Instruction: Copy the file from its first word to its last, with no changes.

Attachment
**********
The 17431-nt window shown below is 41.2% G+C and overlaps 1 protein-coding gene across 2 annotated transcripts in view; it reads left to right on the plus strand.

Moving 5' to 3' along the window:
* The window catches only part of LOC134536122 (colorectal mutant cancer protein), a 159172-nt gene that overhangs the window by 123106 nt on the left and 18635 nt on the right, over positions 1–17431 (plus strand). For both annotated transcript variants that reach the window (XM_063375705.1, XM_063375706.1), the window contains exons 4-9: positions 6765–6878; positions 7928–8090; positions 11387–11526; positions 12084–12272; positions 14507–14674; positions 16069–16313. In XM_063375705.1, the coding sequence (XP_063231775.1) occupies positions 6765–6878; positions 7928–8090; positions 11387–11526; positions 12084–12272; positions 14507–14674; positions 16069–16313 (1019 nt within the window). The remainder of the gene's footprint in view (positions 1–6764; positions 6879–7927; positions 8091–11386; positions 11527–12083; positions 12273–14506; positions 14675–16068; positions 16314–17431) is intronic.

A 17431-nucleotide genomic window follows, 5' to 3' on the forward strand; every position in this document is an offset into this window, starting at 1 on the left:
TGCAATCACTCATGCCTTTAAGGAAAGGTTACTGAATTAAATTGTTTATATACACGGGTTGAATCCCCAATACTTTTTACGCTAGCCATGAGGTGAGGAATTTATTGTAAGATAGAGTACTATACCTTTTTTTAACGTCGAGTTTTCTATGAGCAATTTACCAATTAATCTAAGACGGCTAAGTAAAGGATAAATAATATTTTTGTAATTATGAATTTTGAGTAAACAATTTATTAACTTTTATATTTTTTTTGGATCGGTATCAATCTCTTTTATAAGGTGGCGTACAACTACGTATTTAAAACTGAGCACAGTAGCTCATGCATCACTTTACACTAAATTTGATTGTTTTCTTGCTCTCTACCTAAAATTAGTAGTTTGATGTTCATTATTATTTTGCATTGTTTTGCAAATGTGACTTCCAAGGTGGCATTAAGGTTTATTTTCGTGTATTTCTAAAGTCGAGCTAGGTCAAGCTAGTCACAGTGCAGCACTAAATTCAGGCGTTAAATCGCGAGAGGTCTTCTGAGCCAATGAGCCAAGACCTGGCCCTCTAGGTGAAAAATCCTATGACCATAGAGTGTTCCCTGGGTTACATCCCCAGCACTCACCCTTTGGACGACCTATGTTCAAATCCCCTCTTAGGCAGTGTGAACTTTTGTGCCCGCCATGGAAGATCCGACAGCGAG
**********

The 17431-nt window shown below is 41.2% G+C and overlaps 1 protein-coding gene across 2 annotated transcripts in view; it reads left to right on the plus strand.

Moving 5' to 3' along the window:
* The window catches only part of LOC134536122 (colorectal mutant cancer protein), a 159172-nt gene that overhangs the window by 123106 nt on the left and 18635 nt on the right, over positions 1–17431 (plus strand). For both annotated transcript variants that reach the window (XM_063375705.1, XM_063375706.1), the window contains exons 4-9: positions 6765–6878; positions 7928–8090; positions 11387–11526; positions 12084–12272; positions 14507–14674; positions 16069–16313. In XM_063375705.1, the coding sequence (XP_063231775.1) occupies positions 6765–6878; positions 7928–8090; positions 11387–11526; positions 12084–12272; positions 14507–14674; positions 16069–16313 (1019 nt within the window). The remainder of the gene's footprint in view (positions 1–6764; positions 6879–7927; positions 8091–11386; positions 11527–12083; positions 12273–14506; positions 14675–16068; positions 16314–17431) is intronic.

A 17431-nucleotide genomic window follows, 5' to 3' on the forward strand; every position in this document is an offset into this window, starting at 1 on the left:
TGCAATCACTCATGCCTTTAAGGAAAGGTTACTGAATTAAATTGTTTATATACACGGGTTGAATCCCCAATACTTTTTACGCTAGCCATGAGGTGAGGAATTTATTGTAAGATAGAGTACTATACCTTTTTTTAACGTCGAGTTTTCTATGAGCAATTTACCAATTAATCTAAGACGGCTAAGTAAAGGATAAATAATATTTTTGTAATTATGAATTTTGAGTAAACAATTTATTAACTTTTATATTTTTTTTGGATCGGTATCAATCTCTTTTATAAGGTGGCGTACAACTACGTATTTAAAACTGAGCACAGTAGCTCATGCATCACTTTACACTAAATTTGATTGTTTTCTTGCTCTCTACCTAAAATTAGTAGTTTGATGTTCATTATTATTTTGCATTGTTTTGCAAATGTGACTTCCAAGGTGGCATTAAGGTTTATTTTCGTGTATTTCTAAAGTCGAGCTAGGTCAAGCTAGTCACAGTGCAGCACTAAATTCAGGCGTTAAATCGCGAGAGGTCTTCTGAGCCAATGAGCCAAGACCTGGCCCTCTAGGTGAAAAATCCTATGACCATAGAGTGTTCCCTGGGTTACATCCCCAGCACTCACCCTTTGGACGACCTATGTTCAAATCCCCTCTTAGGCAGTGTGAACTTTTGTGCCCGCCATGGAAGATCCGACAGCGAG